Seminar on the use of flying sensors in agriculture held in Kenya

In a bid to create and increase more awareness on the use of flying sensors (drones) in agriculture, FutureWater and HiView, held a seminar on March 2, 2018 at the KALRO (Kenya Agricultural & Livestock Research Organization) Headquarters in Nairobi, Kenya. The seminar was attended by KALRO researchers, representatives of SNV, government employees, as well as students from Egerton University.

Martijn de Klerk (FutureWater) and Jan van Til (HiView) explained about the flying sensor technology and informed participant about the ThirdEye project, taking place in Meru County, Kenya. The ThirdEye project provides farmers with important and relevant information on seeds, water, pesticides and labor to increase efficiency and production. The low-cost flying sensors take aerial images to detect crop stress, which can be detected 10 days before the human eye can see it, thus assisting farmers to make informed decisions. So far six flying sensor operators have been trained and equipped with tools to analyze the obtained imagery and offer advice to farmers. This technology will provide farmers with services that were previously the function of agricultural extension service providers and allows farmers to scout farm fields quickly and efficiently rather than having farmers evaluate their farms manually on foot or by tractor.

In an online presentation, Mr. Giacomo Rambaldi, coordinator at The Technical Centre for Agricultural and Rural Cooperation (CTA), a Netherlands Development Organization, highlighted many opportunities and challenges of using flying sensors. He said the drone technology has increased the participation of the youth in agriculture, solved agriculture based problems, and brought transformation on real-time data gathering and processing. However, drone technology is facing challenges in developing countries such as the absence of UAV regulations, non-recognition of drone pilot licenses, insufficient awareness, and lack of evidence of positive returns to investment for smallholders among many others. Mr. Rambaldi said CTA will support flying sensor service providers, like ThirdEye, through capacity building, networking and market linkages for farmers, documenting success stories as well as publishing guidebooks and training materials.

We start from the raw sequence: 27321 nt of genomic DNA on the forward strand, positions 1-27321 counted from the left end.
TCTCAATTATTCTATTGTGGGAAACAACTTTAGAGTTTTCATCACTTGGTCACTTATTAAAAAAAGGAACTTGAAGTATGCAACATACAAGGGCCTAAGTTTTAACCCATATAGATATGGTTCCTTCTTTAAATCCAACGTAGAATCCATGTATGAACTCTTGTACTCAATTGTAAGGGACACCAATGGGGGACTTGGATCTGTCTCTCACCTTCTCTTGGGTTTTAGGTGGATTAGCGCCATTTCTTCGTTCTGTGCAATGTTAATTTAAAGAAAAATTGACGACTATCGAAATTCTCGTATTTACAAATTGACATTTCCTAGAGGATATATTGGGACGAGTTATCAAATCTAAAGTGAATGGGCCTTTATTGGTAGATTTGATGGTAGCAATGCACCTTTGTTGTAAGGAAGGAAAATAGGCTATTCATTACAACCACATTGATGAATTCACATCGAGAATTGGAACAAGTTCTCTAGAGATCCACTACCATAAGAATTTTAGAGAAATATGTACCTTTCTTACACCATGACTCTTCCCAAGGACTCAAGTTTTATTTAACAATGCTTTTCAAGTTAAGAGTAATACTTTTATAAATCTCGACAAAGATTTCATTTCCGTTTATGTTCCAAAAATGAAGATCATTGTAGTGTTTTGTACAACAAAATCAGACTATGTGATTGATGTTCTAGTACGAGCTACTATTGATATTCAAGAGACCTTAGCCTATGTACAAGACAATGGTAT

The innovative flying sensor, developed by FutureWater and HiView, that is being used in the ThirdEye project.

According to Dr Wellington Mulinge, researcher at KALRO, the flying sensors will assist in disease surveillance, surveys and extension services. “KALRO is tasked with providing research findings and technologies to farmers in agriculture and among the constraints we are facing is the extension service. Therefore this kind of technology will enable experts and farmers to know the status of their fields in shorter periods of time compared to the old way of using agricultural extension officers” said Dr. Mulinge.

In partnership with CTA, KALRO is undertaking a cost and benefit analysis of smallholder farmers growing onions and French beans under irrigation and benefiting from FutureWater’s ThirdEye service. The cost and benefit analysis of the ThirdEye service will be completed in September 2018.